Tuesday, March 13, 2007

Antidepressants help create new brain cells

Definitely another argument for using antidepressant medications in the treatment of depression.

"The study describes for the first time the molecular mechanisms and the identity of the protein, vascular endothelial growth factor (VEGF), which underlie the actions of antidepressants on new cell growth and behavior."
"Duman said recent studies demonstrated that stress decreases the expression of VEGF in the hippocampus, a region of the brain involved in the control of emotion, mood, learning, and memory, and this could contribute to the atrophy and loss of cells caused by stress and depression.
In prior groundbreaking research Duman found that antidepressants increase the expression of growth factors in the hippocampus and other regions of the brain. Duman also found that antidepressants increase the birth of new neurons in the hippocampus.
According to Duman, future studies could look at VEGF and related pathways for genetic mutations that might contribute to depression, or make a person more susceptible to depression. VEGF signaling also could provide targets for the development of novel, faster acting, and more effective therapeutic agents."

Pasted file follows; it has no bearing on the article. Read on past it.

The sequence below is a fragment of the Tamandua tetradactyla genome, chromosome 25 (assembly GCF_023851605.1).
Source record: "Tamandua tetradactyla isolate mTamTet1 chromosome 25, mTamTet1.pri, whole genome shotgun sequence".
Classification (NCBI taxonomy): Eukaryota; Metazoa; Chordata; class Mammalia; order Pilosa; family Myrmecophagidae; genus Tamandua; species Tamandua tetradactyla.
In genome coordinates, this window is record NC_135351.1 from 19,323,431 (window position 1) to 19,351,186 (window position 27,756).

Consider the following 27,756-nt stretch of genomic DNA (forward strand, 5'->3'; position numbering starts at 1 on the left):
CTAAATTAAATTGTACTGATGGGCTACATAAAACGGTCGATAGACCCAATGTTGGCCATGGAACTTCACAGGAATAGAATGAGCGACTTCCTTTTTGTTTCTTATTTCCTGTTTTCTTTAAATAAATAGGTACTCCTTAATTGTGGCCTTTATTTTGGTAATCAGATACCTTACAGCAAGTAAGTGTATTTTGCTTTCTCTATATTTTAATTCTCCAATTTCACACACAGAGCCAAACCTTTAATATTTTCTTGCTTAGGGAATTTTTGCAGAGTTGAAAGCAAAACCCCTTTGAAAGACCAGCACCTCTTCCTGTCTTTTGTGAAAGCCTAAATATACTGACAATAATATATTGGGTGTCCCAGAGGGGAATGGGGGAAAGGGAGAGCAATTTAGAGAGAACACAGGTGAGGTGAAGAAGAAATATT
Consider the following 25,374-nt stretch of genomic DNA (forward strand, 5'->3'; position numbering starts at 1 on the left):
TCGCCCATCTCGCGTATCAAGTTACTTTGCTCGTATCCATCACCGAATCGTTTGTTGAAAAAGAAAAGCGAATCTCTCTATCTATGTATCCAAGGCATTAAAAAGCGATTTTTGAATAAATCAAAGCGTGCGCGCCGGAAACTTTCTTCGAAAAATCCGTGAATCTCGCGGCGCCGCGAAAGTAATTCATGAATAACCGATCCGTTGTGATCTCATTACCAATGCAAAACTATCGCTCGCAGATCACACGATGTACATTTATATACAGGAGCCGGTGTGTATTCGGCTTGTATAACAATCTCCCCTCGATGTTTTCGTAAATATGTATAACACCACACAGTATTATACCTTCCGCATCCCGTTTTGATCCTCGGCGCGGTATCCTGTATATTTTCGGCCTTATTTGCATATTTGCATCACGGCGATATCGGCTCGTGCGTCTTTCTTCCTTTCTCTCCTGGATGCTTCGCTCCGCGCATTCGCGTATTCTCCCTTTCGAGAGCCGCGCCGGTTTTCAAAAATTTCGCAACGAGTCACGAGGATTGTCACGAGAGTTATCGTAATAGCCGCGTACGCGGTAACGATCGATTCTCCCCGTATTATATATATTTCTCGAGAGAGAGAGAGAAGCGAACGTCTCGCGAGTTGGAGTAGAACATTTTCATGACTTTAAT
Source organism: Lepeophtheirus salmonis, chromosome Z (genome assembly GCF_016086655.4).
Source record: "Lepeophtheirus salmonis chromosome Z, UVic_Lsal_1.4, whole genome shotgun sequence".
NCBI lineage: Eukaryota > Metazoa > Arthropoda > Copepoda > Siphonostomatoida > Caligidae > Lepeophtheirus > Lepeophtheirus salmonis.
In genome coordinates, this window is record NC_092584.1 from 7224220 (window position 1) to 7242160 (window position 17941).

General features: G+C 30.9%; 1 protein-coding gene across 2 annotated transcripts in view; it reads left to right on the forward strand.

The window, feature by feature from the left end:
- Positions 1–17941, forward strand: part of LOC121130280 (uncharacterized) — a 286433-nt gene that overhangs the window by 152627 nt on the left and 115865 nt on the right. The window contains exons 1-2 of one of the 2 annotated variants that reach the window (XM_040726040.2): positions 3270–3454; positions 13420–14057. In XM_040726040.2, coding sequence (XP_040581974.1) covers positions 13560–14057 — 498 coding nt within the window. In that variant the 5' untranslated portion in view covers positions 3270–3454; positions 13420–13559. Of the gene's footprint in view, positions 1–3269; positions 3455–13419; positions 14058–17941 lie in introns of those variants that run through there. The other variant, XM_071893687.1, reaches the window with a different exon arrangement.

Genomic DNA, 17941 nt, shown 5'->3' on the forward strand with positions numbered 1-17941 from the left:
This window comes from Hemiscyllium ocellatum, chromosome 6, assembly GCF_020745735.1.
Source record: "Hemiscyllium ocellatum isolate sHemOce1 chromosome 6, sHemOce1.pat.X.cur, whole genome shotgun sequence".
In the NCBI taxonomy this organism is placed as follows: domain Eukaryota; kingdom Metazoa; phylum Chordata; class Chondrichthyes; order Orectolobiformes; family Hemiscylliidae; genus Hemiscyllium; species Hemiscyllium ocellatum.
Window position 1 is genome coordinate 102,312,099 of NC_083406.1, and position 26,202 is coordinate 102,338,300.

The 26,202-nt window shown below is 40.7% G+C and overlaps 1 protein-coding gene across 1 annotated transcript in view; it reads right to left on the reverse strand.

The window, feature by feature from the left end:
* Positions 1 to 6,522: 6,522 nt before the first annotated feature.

Ideally, this could mean eventually creating drugs that specifically stimulate VEGF to treat depression. But what happens when someone who is not under stress, and not depressed, takes antidepressants?



RichardT said...

I'm particularly interested in how VEGF interoperates with the dictum that "Cognitive-behavior therapy mutes overactivity in the frontal cortex, the seat of reasoning, logic, analysis and higher thought. Antidepressants raise activity there. Cognitive-behavior therapy raises activity in the limbic system, the brain's emotion center. Drug therapy lowers activity there."

Janie said...

That doesn't make much sense to me. I've heard that cognitive behavioral therapies (CBT) do cause brain changes similar to antidepressants over time.
I would think that CBT and antidepressatns (AD) would both be regulating activity in the prefrontal cortex, and that both should be decreasing 'overactivity' in the limbic system.